[Tweeters] Peregrine feeding post fledging ?

Rob Sandelin robsan668 at gmail.com
Tue Jun 7 17:35:23 PDT 2016

A few years ago when I had a younger mans body I was backpacking out on the
coast south of Sand Point. I had to lay over a couple of hours for the tide
so I lay out in the sun. Above me I heard the sound of a whining Juv
Peregrine and sure enough way above me were two falcons circling. One was
well above the other which was doing the whining. The upper one looked odd
so I got out my bins and just as I focused on the circling bird it dropped
something about the size of a robin. The bird below, the juv., swiped at the
falling object but did not catch it, it just bumped it. The falcon then
headed straight down, pumping its wings for extra speed.

Just as the falling object got to about the tree top level the young falcon
caught up to it, grabbed it in its talons and then fully spread its tail and
wings to pull out of the dive. It just managed to do this before it hit the
water and as the bird pumped its wings and headed to the trees to eat its
prize the youngster gave a loud call which I can only describe as

Rob Sandelin
Laying around on beaches in wild places

-----Original Message-----
From: tweeters-bounces at mailman1.u.washington.edu
[mailto:tweeters-bounces at mailman1.u.washington.edu] On Behalf Of Barbara
Sent: Tuesday, June 7, 2016 2:48 PM
To: Tweeters at u.washington.edu
Cc: Martin Muller <martinmuller at msn.com>; Ed Deal <dealgen at aol.com>; Bud
Anderson <falconresearch at gmail.com>
Subject: [Tweeters] Peregrine feeding post fledging ?

I am aware that when our "urban/suburban" Merlin fledglings leave the nest,
that at least one of the parents still drops off prey for a few days, and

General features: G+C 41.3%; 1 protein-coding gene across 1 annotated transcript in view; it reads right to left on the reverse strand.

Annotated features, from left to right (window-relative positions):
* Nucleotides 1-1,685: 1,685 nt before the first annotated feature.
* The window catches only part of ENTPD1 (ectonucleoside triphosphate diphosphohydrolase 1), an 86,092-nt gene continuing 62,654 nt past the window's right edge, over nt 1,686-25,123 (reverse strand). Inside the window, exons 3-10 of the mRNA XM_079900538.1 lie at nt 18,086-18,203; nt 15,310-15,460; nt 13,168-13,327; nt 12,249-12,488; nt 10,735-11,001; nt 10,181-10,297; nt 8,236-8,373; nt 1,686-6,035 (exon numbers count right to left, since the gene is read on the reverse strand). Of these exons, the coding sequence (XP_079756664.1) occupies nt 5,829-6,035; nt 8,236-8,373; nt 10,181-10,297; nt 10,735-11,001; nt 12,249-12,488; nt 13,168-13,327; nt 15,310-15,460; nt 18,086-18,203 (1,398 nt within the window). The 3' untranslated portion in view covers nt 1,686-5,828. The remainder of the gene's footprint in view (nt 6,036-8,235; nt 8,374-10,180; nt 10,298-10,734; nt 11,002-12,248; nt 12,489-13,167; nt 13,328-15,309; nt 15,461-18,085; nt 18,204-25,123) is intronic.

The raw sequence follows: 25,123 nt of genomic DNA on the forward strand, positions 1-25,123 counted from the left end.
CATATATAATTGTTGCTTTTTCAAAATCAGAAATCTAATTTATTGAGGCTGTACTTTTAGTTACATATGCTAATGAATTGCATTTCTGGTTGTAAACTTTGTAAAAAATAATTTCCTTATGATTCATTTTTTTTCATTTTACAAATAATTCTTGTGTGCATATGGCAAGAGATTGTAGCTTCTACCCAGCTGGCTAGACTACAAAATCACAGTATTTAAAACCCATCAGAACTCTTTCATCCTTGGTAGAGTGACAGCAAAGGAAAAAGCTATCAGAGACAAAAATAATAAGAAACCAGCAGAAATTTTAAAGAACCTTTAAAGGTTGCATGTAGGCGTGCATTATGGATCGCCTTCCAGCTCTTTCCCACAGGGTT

monitors whether or not the juvies are successfully feeding (the kids often
drop prey to the ground and it takes awhile for them to better master the
pass-offs and drop-offs, much less to get to the next step of capturing
their own prey). I also think that the parent(s) may follow the kids around
for awhile and, upon finding that one or 2 are seriously having trouble
getting food, they will again bring them prey on a tree away from the
nestsite. I'm wondering if the downtown Peregriine fledglings get any
similar treatment, or if, once they fly, they are totally on their own for
food procurement. And do other falcons (eg. kestrels, Prairie Falcons,
Gyrfalcons), have similar ways to Merlins, or do they all vary a bit? If any
of you Tweets (including Kim McCormick and Ben Vang-Johnson), can offer some
info or observations on any of the falcons post-fledging, I'm sure that many
of us Tweets would appreciate your sharings.


Barb Deihl
Matthews Beach Neighborhood - NE Seattle
barbdeihl at comcast.net_______________________________________________
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